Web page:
Eating My Way Through Vancouver, Canada

Kitsilano Beach | Vancouver

Kitsilano Beach

I can’t even begin to extol the virtues of visiting the Pacific Northwest when it is not raining. With all the rain throughout the year, cities like Vancouver really blossom when the sun shines and all the plants are green and lush. If it was like that all year, I think everyone would want to live there!

Coconut Ash and S'Mores Ice Cream at Mister | Vancouver

Coconut Ash and S’Mores Ice Cream at Mister

Besides the proximity to nature (the beach is in the center of town and the mountains are 30 minutes away), Vancouver is bustling with an amazing food scene. I could live there for a month and I wouldn’t make the slightest dent on my things-to-eat list. I did my best in a short amount of time. For novelty ice cream, look no further than the liquid nitrogen treats at Mister (1141 Mainland St.). Their most famous flavor is the coconut ash, which complements the black ice cream cones, but I actually like and recommend the crème brûlée (complete with a crackable sugar top) or s’mores (toasted marshmallow!) more. If you get your ice cream in their signature black cone, expect a massive amount of ice cream. It’s enough to share among 3 people (seriously). Flavors change daily so there’s always a surprise in store.

Lunch at Fable (left) and Ice Cream at Rain or Shine (right) | Vancouver

Lunch at Fable (left) and Ice Cream at Rain or Shine (right)

If you’re looking for a more traditional ice cream experience, head over to Rain or Shine (1926 W 4th Ave #102), close by Kitsilano beach. You can indulge in flavors like coffee toffee and salted caramel. Right next to Rain or Shine, you can grab a bite to eat at Fable (1944 W 4th Ave.). They have one of the best hamburgers I’ve ever tasted (thick-cut bacon and cheese are extra) or you can eat more healthy with local British Columbia salmon and kale.

Granville Public Market | Vancouver

Granville Public Market

Speaking of local salmon, BC salmon is absolutely incredible. Darker and redder in color, the flesh is flaky and ever so creamy with all the rich fish oil. My first stop in Vancouver was the Granville Island Public Market (1669 Johnston St.). The whole island is full of cute boutiques and small art galleries. The highlight is definitely the public market where there is a plethora of lunch choices at different stalls. I had to order the deep-fried salmon and calamari at Celine’s Fish & Chips. It was the first time in my life I’ve ever seen fish and chips with salmon and now that’s all I ever want to eat.

Aburi Sushi at Minami | Vancouver

Aburi Sushi at Minami

When in Vancouver, you have to eat sushi. With fish that fresh, it’d be a travesty if you didn’t. At Minami (1118 Mainland St.), you can try the famed aburi sushi. This flame-seared sushi has an extra touch of magic because the chefs sear the fish with binchotan (Japanese bamboo charcoal). I’d never seen anything like it before in my life! That extra bit of charcoal adds a whole new level of smokiness and complexity to your palate. The salmon oshi sushi (pressed BC wild salmon, jalapeno, Miku sauce) is hands down probably one of my favorite bites of food. Don’t miss out though on the tuna tartare, ebi fritters or Champagne roll (scallop, salmon, cucumber, uni, rolled in golden tobiko, Miku sauce).

Loco-Lomi Poke Salad at the Poke Guy | Vancouver

Loco-Lomi Poke Salad at the Poke Guy

I seriously cannot think of a better place to sell poke than Vancouver. At The Poke Guy (420 Richards St.), you’ll find local Hawaiians (shout-out to Reno!) serving poke with a twist, including toppings like mango and corn. One of their star dishes is the Loco-Lomi salad. Reno was great at explaining that lomi-lomi is a salmon salad with tomatoes and Maui onions. Their salad has smoked lomi-lomi, albacore poke, avocado, house yuzu slaw, kani, mango, peashoots, masago, crispy onion and furikake on a bed of lettuce. While I also loved the Poke Guy’s traditional poke, the loco-lomi salad is definitely unique and worth trying.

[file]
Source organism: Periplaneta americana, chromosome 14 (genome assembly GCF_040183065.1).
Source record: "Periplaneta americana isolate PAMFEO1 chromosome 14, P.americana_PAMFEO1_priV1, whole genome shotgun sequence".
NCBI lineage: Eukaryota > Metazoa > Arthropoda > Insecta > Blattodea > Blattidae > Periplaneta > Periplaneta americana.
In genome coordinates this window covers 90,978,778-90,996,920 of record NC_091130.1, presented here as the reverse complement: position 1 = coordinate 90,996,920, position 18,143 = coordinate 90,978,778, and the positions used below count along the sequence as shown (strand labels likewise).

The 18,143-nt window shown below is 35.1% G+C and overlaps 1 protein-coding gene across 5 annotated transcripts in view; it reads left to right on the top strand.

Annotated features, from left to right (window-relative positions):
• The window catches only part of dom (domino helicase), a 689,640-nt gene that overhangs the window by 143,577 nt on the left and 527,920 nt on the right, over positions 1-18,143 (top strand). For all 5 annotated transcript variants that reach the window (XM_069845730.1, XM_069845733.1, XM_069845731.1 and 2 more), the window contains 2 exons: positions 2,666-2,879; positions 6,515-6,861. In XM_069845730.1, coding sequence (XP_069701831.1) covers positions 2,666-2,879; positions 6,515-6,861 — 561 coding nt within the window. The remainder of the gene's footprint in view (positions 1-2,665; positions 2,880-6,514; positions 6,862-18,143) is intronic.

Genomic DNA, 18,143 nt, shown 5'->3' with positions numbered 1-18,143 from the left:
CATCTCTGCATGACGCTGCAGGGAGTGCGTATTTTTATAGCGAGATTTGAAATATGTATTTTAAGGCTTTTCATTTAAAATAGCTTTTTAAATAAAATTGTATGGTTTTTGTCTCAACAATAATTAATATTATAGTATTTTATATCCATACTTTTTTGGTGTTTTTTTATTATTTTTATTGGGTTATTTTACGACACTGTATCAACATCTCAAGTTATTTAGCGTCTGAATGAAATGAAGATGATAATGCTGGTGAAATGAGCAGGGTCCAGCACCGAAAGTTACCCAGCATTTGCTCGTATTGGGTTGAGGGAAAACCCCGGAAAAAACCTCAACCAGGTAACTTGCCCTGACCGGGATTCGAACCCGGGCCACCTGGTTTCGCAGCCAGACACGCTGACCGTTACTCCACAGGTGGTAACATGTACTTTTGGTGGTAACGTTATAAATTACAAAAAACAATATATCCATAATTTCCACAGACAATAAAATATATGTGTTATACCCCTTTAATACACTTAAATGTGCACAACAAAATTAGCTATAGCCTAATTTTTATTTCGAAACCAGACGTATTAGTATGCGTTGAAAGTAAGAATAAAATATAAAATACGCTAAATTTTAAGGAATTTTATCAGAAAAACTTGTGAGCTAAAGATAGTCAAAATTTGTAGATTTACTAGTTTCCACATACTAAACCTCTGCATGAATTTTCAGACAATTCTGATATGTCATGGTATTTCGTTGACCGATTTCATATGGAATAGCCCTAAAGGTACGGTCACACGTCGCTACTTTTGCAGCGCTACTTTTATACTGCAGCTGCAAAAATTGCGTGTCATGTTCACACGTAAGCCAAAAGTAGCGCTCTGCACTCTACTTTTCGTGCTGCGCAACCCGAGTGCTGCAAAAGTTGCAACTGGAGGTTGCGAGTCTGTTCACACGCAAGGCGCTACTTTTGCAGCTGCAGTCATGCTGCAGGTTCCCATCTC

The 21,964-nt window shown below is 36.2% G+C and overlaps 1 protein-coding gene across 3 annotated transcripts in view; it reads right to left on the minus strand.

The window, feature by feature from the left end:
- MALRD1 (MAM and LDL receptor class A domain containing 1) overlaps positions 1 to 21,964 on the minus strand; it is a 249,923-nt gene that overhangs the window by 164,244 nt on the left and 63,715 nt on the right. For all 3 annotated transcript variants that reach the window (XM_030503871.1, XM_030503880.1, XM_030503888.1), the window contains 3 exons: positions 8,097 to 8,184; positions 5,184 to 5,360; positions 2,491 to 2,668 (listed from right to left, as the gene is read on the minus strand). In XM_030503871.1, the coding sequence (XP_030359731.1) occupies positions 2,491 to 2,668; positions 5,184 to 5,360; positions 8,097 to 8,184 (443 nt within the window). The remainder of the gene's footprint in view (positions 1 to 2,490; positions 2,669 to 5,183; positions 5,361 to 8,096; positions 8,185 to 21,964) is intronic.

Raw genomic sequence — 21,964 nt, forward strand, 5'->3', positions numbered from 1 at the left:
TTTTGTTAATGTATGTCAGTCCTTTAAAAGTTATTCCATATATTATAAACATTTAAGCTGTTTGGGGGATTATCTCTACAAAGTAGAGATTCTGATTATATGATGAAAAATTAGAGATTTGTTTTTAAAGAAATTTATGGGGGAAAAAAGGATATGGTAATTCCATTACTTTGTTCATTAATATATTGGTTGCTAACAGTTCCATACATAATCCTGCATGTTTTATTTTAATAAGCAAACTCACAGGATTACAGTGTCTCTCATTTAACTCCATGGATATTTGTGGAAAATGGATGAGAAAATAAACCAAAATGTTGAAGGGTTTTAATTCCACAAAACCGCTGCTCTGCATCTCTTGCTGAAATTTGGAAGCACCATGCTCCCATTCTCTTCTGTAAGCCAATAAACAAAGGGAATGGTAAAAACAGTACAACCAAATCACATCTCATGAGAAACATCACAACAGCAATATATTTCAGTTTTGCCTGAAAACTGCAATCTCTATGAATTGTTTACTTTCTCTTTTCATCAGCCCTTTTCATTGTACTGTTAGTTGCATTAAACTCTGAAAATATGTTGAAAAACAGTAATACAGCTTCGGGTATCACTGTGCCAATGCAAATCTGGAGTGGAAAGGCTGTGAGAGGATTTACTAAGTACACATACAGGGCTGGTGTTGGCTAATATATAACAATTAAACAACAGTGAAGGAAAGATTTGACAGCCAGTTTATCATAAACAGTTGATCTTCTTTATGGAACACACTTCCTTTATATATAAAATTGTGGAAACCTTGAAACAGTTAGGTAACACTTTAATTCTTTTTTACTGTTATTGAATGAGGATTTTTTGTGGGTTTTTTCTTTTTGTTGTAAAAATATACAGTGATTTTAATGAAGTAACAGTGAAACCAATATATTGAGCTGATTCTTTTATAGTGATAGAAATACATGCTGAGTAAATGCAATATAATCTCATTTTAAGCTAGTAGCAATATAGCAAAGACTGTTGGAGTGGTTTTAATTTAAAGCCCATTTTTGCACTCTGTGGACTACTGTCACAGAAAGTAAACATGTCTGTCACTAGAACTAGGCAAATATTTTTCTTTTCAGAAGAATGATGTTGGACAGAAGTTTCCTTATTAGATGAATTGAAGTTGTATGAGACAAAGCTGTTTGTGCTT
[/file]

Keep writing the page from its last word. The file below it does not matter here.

Cartems Donuterie | Vancouver

Cartems Donuterie

Continue reading

Exploring China’s Zhu Jia Jiao

Zhu Jia Jiao

This weekend, I went to Zhu Jia Jiao (朱家角), a small city located in the Qing Pu district of Shanghai. Zhu Jia Jiao is west of Shanghai’s city center and it takes about an hour to drive there. It is most famous for being a water town that has been preserved for the past 1,700 years. Besides the old Chinese architecture, I was really fascinated by all the different types of food stands. I wanted to avoid food poisoning at all costs (a lot of the food is just sitting out in the open), so I didn’t try most of it. But, I did get to try a couple of really delicious things and take some interesting pictures of 零食 (snacks).


Zhu Jia Jiao is well-known for its zhong (lotus wrapped rice on the far right) and its pork products (left).


These Chinese buns were filled with red bean paste. The top is crispy from semi-burnt sugar (think creme brûlée). I actually tried one of them and they were delicious (minus the red bean; I hate red bean).

Radish Croquette

She takes thinly sliced radish, dunks it in batter and deep-fries it.


Scrumptious cracker-like bread that has green onions and sesame seeds mixed in. They’re nice and crispy and still warm when I ate one.


Chinese calligraphy lays out to dry.

Western Restaurant

The only Western restaurant I saw in Zhu Jia Jiao was selling French crepes. I thought their advertising sign outside was pretty clever. You don’t have to travel as far to Paris in order to eat a crepe!

Sugar Lollipops

This man made beautiful lollipops out of semi-burnt sugar. He was so fast at making them!

Chinese Lollipops

The dragon was my favorite.

Preserved Vegetables

Only in China can you find preserved vegetables being sold in Sprite bottles.

Zhu Jia Jiao Bridge

Don’t worry! The sun did come out later at Zhu Jia Jiao!

Boats in Zhu Jia Jiao

Boat crossing